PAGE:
1. NGA for all says:

      @Fastman .. always trying to seek to price around some exceptional cost is poor. You should publish the actuals.

      ‘Then’ and ‘now’ is unlikely to be the case. The network is made of uniform elements and sizes. Then and now is only a 3 year gap so the argument is weak. The numbers need to be published and any corrections made if they are needed.

      A white paper on the £788m Capital Deferral in BT’s accounts intended for work like this is needed.

  8. Paul T says:

    I am unsure of final cost but the article states there are 188 homes and I believe we had approx 130+ registering. It was a win win as Openreach is the only available infrastructure in the village. At one point Virgin showed an interest however they were too slow and Openreach offered a better deal in my opinion due to the number of CSP’s joining the openreach FTTP network.Also, approx half of the homes in the village are served by pole so in theory a much easier install keeping the costs down. There has been one install that found broken ducting to a dwelling that has involved diggers and additional work to get the fibre inside, so the cost from the pole installs can supplement, any additional costs for further build work.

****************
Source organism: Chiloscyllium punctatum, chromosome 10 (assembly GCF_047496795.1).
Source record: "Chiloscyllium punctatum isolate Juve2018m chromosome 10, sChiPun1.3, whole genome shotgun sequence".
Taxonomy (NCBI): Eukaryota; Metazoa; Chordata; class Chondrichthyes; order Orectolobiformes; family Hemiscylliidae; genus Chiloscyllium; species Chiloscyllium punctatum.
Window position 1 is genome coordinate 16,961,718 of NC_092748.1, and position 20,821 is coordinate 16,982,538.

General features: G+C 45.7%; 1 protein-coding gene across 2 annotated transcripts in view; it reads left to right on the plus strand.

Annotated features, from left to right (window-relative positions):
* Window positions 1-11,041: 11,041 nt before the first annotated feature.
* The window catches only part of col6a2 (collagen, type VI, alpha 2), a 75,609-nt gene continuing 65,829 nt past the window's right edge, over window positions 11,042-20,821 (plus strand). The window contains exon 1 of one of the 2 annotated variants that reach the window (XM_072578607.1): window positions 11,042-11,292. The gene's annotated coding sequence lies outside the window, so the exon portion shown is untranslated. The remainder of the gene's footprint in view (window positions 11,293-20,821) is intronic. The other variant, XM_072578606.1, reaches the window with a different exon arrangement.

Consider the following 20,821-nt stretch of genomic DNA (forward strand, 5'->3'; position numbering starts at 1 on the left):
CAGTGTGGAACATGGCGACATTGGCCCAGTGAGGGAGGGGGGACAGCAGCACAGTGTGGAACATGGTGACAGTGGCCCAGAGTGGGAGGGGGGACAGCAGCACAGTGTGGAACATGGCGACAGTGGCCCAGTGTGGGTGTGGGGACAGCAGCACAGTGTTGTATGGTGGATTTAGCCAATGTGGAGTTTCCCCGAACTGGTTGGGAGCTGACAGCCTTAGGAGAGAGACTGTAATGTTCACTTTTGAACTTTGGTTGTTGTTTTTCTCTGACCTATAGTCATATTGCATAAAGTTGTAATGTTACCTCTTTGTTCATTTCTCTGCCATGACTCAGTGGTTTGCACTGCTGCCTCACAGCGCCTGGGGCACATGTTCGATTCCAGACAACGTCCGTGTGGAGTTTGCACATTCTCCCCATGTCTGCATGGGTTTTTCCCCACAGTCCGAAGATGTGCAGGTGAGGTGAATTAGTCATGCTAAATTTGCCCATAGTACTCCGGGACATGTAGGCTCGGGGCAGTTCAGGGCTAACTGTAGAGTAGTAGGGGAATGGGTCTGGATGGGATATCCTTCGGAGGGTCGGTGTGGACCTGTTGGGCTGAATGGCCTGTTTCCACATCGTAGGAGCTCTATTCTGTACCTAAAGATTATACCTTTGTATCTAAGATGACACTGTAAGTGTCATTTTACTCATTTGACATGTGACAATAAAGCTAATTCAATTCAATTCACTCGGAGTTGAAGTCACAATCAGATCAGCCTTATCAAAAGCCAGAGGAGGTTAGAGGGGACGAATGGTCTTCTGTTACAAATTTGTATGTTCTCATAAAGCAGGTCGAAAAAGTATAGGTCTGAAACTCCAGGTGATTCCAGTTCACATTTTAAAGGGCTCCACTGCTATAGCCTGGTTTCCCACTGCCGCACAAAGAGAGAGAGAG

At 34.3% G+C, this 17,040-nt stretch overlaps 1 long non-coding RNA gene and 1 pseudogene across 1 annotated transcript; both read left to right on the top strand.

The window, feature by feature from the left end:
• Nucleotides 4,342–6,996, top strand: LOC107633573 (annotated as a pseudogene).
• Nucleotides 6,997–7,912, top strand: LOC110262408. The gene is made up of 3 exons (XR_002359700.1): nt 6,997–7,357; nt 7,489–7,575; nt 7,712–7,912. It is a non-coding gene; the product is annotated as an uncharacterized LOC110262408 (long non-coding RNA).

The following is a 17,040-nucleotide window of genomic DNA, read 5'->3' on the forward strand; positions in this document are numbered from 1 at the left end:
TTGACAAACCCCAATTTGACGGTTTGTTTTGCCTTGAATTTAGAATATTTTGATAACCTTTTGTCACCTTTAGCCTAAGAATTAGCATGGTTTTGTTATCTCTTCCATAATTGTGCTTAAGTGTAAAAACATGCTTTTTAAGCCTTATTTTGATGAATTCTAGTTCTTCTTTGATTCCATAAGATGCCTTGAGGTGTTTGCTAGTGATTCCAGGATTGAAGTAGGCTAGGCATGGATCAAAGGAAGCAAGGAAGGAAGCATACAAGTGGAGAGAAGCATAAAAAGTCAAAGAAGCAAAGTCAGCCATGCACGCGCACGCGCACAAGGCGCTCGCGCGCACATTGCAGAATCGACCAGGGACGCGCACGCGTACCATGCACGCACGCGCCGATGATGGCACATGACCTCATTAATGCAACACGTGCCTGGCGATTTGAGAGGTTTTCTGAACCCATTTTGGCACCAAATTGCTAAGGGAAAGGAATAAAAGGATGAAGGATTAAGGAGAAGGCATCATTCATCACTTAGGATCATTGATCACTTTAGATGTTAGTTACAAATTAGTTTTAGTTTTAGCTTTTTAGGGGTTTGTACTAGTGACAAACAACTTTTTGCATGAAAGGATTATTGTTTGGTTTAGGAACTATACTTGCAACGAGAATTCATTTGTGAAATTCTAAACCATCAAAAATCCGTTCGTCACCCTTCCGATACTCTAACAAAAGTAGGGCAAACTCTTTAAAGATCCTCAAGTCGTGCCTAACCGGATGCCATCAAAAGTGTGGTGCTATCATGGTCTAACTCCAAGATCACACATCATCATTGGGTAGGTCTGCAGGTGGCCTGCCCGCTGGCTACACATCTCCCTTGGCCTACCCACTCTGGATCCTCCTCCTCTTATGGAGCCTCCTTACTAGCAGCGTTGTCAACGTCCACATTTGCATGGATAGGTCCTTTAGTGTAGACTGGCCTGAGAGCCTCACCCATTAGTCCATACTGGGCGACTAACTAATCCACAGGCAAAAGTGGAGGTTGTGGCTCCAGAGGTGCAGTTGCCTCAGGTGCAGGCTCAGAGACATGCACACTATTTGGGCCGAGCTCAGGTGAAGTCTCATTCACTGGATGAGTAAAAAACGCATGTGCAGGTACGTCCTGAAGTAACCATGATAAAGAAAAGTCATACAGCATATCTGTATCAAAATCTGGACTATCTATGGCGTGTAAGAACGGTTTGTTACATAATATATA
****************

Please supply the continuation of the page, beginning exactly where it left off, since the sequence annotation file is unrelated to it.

I am just over the moon have amazing speeds (900 down) as it has changed how we use streaming services or zoom calls whereas before it was very hit or miss!
    Ps I know there are haters of Openreach and BT but all I can say is they have been very professional and supportive to have us up and running in such a short space of time and even more so to have given us the opportunity to get the fibre:)
    If we hadn’t reached the required number it wasn’t going to happen so if anyone else has the chance for something similar be prepared to canvas your neighbourhood and explain the benefits of having full fibre!

    1. NGA for all says:

      Paul T, I admire OR but this does not excuse gaming costs and capital. How many £1,500 vouchers were needed? Could BT collect 133x £1500 or some lesser sum?